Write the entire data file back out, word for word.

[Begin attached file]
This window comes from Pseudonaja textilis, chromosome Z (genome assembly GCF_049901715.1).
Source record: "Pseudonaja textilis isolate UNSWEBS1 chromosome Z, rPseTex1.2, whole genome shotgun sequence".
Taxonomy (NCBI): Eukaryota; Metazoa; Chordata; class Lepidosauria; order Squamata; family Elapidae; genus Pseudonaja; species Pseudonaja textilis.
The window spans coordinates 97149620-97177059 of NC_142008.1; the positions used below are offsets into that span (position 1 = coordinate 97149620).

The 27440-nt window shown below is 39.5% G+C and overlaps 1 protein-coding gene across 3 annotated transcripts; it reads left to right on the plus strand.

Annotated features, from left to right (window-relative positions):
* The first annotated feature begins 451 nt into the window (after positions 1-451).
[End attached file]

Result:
This window comes from Pseudonaja textilis, chromosome Z (genome assembly GCF_049901715.1).
Source record: "Pseudonaja textilis isolate UNSWEBS1 chromosome Z, rPseTex1.2, whole genome shotgun sequence".
Taxonomy (NCBI): Eukaryota; Metazoa; Chordata; class Lepidosauria; order Squamata; family Elapidae; genus Pseudonaja; species Pseudonaja textilis.
The window spans coordinates 97149620-97177059 of NC_142008.1; the positions used below are offsets into that span (position 1 = coordinate 97149620).

The 27440-nt window shown below is 39.5% G+C and overlaps 1 protein-coding gene across 3 annotated transcripts; it reads left to right on the plus strand.

Annotated features, from left to right (window-relative positions):
* The first annotated feature begins 451 nt into the window (after positions 1-451).